Educators push a college alternative
Intense training in fields among options debated
NEW YORK — What’s the key to success in the United States?
Short of becoming a reality-TV star, the answer is rote and, some would argue, rather knee-jerk: Earn a college degree.
The idea that four years of higher education will translate into a better job, higher earnings, and a happier life — a refrain sure to be repeated this month at graduation ceremonies across the country — has been pounded into the heads of schoolchildren, parents, and educators.
But there’s an underside to that conventional wisdom. Perhaps no more than half of those who began a four-year bachelor’s degree program in the fall of 2006 will get that degree within six years, according to the latest projections from the Department of Education. (The figures don’t include transfer students, who aren’t tracked.)
For college students who ranked among the bottom quarter of their high school classes, the numbers are even more stark: 80 percent will probably never get a bachelor’s degree or even a two-year associate’s degree. That can be a lot of tuition to pay, without a degree to show for it.
A small but influential group of economists and educators is pushing another pathway: for some students, no college at all. It’s time, they say, to develop credible alternatives for students unlikely to be successful pursuing a higher degree, or who may not be ready to do so.
Whether everyone in college needs to be there is not a new question; the subject has been hashed out in books and dissertations for years. But the economic crisis has sharpened that focus, as financially struggling states cut aid to higher education.
Among those calling for such alternatives are the economists Richard Vedder of Ohio University and Robert Lerman of American University, political scientist Charles Murray, and James Rosenbaum, an education professor at Northwestern. They would steer some students toward intensive, short-term vocational and career training, through expanded high school programs and corporate apprenticeships.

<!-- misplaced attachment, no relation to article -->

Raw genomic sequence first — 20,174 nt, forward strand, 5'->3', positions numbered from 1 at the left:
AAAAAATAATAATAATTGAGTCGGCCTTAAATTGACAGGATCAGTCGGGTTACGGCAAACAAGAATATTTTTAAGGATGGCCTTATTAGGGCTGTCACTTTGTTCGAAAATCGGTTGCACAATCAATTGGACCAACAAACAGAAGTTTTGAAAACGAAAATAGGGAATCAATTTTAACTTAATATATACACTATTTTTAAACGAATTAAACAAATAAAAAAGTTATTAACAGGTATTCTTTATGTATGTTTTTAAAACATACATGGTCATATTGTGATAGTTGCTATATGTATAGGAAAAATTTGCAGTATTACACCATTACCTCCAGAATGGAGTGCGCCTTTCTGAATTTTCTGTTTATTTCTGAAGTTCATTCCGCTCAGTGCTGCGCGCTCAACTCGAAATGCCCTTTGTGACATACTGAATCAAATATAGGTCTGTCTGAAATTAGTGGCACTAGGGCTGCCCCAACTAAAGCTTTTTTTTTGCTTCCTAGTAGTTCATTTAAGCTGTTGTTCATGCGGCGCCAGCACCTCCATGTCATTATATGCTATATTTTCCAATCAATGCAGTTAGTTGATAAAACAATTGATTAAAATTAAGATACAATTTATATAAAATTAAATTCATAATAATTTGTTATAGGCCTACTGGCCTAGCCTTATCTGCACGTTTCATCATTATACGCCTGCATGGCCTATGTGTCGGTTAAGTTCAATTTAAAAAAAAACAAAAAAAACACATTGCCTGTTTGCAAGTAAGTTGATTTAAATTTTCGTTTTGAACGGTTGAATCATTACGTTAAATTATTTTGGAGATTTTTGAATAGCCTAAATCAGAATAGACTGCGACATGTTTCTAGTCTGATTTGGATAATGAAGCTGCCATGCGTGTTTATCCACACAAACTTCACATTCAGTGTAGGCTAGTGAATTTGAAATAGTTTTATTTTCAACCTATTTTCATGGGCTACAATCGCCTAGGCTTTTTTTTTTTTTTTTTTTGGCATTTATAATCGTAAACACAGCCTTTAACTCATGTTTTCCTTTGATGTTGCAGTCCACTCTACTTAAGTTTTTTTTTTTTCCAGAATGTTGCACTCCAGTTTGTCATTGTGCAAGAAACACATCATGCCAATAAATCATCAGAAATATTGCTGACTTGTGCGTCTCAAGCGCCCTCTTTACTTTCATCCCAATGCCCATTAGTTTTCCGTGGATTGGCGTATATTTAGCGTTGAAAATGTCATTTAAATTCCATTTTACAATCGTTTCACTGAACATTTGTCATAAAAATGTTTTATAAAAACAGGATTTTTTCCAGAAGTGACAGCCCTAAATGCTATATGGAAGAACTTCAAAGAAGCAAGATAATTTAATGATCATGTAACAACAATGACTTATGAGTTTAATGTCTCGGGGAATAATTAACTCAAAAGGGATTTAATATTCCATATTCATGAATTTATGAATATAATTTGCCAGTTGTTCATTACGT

“It is true that we need more nanosurgeons than we did 10 to 15 years ago,’’ said Vedder, founder of the Center for College Affordability and Productivity, a research nonprofit in Washington. “But the numbers are still relatively small compared to the numbers of nurses’ aides we’re going to need. We will need hundreds of thousands of them over the next decade.’’
And much of their training, he added, might be feasible outside the college setting.
College degrees are simply not necessary for many jobs. Of the 30 jobs projected to grow at the fastest rate over the next decade in the United States, only seven typically require a bachelor’s degree, according to the Bureau of Labor Statistics.
Among the top 10 growing job categories, two require college degrees: accounting (a bachelor’s) and postsecondary teachers (a doctorate). But this growth is expected to be dwarfed by the need for registered nurses, home health aides, customer service representatives, and store clerks. None of those jobs require a bachelor’s degree.
Vedder likes to ask why 15 percent of mail carriers have bachelor’s degrees, according to a 1999 federal study. “Some of them could have bought a house for what they spent on their education,’’ he said.
Lerman said some high school graduates would be better served by being taught how to behave and communicate in the workplace.